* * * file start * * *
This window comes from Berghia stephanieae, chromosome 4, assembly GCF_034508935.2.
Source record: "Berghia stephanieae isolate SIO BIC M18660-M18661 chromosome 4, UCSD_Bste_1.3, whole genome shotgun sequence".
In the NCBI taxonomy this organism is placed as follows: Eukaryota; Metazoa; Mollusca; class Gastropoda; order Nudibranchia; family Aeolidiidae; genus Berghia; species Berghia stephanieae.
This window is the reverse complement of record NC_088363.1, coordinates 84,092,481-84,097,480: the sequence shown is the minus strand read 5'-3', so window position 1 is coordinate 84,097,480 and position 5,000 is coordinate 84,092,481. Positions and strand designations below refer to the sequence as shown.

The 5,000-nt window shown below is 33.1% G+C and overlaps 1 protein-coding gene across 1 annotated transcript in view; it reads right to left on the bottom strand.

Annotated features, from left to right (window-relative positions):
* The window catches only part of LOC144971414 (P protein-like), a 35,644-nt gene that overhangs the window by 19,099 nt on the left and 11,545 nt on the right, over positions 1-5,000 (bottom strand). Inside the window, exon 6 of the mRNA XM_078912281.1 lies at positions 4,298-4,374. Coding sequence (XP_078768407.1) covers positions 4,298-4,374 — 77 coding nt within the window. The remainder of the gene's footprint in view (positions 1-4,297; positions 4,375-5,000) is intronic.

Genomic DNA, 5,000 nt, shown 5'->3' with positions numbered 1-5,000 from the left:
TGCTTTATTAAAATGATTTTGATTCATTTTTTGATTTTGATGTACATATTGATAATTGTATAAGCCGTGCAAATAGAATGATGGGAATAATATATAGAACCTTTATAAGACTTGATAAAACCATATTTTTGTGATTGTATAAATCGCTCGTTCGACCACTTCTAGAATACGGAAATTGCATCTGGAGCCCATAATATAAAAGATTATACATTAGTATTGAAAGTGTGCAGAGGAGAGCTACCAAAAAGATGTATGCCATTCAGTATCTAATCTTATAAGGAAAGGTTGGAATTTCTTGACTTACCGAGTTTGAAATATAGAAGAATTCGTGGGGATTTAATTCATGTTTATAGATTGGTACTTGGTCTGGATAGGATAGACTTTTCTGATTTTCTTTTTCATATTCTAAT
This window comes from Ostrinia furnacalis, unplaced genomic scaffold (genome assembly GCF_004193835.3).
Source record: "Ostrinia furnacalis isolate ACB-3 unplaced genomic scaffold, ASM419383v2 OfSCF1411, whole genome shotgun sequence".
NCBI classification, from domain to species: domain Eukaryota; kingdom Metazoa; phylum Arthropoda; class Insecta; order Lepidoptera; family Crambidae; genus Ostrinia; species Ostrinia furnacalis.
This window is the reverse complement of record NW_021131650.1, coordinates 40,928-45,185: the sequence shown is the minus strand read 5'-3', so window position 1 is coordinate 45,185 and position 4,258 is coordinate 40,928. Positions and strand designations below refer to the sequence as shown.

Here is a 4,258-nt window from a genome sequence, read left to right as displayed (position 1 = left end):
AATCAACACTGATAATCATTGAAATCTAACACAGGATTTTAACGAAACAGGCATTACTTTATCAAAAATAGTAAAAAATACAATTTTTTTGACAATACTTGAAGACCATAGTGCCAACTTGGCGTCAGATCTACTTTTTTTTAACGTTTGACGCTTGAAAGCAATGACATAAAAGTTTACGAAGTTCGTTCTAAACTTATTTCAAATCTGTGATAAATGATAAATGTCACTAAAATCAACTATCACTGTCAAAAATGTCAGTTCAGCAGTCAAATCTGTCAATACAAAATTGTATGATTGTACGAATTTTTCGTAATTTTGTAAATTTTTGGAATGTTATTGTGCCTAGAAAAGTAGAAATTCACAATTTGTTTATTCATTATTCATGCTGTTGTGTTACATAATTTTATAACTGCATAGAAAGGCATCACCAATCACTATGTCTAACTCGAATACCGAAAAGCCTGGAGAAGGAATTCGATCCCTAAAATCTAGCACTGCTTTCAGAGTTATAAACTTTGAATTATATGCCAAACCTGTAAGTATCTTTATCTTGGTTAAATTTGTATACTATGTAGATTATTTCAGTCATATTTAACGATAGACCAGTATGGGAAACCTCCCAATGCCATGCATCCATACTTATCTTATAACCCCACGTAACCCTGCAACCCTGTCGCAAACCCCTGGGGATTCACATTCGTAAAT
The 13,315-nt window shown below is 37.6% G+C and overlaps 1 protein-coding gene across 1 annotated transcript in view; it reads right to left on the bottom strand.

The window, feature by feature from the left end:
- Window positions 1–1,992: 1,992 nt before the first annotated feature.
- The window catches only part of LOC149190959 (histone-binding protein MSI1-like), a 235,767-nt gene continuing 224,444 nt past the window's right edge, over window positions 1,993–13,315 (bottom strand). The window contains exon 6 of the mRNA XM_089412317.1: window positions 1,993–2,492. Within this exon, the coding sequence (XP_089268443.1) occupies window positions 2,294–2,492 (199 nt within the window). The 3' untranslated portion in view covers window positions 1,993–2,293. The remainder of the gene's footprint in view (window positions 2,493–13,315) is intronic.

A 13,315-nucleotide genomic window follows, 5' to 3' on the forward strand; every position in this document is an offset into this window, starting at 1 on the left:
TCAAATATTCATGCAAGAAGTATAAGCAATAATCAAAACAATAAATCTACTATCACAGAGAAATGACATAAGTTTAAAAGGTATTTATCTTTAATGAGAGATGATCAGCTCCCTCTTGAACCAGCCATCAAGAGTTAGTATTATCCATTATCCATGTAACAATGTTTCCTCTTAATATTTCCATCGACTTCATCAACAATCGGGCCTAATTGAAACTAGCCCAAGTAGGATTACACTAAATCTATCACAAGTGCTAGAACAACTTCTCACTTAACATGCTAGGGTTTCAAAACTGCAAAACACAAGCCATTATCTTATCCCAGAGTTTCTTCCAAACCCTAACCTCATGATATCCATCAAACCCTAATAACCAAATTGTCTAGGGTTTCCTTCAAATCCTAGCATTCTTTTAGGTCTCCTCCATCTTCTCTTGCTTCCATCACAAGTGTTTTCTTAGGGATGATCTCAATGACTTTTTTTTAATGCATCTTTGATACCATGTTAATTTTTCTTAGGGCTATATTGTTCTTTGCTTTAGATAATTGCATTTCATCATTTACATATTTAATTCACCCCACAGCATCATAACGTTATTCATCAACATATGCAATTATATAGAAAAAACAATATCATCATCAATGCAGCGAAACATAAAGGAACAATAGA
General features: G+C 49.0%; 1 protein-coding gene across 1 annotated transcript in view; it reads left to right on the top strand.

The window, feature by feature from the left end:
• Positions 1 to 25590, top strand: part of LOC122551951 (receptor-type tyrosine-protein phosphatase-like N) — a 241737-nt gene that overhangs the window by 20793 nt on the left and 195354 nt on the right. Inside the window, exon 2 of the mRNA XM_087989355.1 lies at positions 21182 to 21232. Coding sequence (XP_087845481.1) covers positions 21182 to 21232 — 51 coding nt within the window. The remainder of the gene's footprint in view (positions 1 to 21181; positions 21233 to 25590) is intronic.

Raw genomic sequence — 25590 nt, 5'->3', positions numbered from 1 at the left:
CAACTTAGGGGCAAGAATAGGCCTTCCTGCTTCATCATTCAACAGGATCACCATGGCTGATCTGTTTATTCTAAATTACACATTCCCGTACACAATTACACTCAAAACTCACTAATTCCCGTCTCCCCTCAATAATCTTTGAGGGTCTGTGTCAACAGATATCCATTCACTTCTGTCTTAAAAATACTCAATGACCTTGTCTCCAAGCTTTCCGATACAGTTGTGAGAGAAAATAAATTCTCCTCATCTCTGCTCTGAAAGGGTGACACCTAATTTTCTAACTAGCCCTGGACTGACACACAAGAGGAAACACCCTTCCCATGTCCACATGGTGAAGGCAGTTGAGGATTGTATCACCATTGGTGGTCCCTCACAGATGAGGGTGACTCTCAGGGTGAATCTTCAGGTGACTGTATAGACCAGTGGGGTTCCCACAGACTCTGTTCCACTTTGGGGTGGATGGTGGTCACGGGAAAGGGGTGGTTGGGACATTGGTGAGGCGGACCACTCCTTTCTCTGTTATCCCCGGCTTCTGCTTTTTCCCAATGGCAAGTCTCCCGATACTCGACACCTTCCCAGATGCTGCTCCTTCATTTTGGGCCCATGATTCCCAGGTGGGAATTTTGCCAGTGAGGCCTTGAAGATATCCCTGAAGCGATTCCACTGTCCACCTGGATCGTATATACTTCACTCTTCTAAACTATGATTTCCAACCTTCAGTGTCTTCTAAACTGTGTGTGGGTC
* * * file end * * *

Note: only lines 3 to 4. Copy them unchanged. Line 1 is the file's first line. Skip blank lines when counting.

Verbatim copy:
In the NCBI taxonomy this organism is placed as follows: Eukaryota; Metazoa; Mollusca; class Gastropoda; order Nudibranchia; family Aeolidiidae; genus Berghia; species Berghia stephanieae.
This window is the reverse complement of record NC_088363.1, coordinates 84,092,481-84,097,480: the sequence shown is the minus strand read 5'-3', so window position 1 is coordinate 84,097,480 and position 5,000 is coordinate 84,092,481. Positions and strand designations below refer to the sequence as shown.